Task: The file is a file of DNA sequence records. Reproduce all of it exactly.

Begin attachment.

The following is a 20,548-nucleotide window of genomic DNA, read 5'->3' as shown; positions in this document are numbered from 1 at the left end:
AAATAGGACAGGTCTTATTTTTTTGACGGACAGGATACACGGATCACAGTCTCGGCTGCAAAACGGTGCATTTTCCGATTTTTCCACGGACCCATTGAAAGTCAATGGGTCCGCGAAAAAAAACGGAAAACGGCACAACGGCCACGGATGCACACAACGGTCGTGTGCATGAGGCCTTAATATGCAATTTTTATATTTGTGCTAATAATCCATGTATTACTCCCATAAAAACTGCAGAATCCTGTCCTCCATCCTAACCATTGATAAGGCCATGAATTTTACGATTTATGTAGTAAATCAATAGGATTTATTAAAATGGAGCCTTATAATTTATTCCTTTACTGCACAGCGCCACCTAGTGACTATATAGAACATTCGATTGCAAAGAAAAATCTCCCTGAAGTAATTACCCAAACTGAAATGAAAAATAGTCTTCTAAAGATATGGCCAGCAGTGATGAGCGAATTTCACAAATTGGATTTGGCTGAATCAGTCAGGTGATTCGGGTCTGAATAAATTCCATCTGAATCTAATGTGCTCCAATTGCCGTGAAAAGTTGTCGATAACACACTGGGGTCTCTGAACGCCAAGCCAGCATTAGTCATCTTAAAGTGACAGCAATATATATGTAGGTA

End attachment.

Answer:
The following is a 20,548-nucleotide window of genomic DNA, read 5'->3' as shown; positions in this document are numbered from 1 at the left end:
AAATAGGACAGGTCTTATTTTTTTGACGGACAGGATACACGGATCACAGTCTCGGCTGCAAAACGGTGCATTTTCCGATTTTTCCACGGACCCATTGAAAGTCAATGGGTCCGCGAAAAAAAACGGAAAACGGCACAACGGCCACGGATGCACACAACGGTCGTGTGCATGAGGCCTTAATATGCAATTTTTATATTTGTGCTAATAATCCATGTATTACTCCCATAAAAACTGCAGAATCCTGTCCTCCATCCTAACCATTGATAAGGCCATGAATTTTACGATTTATGTAGTAAATCAATAGGATTTATTAAAATGGAGCCTTATAATTTATTCCTTTACTGCACAGCGCCACCTAGTGACTATATAGAACATTCGATTGCAAAGAAAAATCTCCCTGAAGTAATTACCCAAACTGAAATGAAAAATAGTCTTCTAAAGATATGGCCAGCAGTGATGAGCGAATTTCACAAATTGGATTTGGCTGAATCAGTCAGGTGATTCGGGTCTGAATAAATTCCATCTGAATCTAATGTGCTCCAATTGCCGTGAAAAGTTGTCGATAACACACTGGGGTCTCTGAACGCCAAGCCAGCATTAGTCATCTTAAAGTGACAGCAATATATATGTAGGTA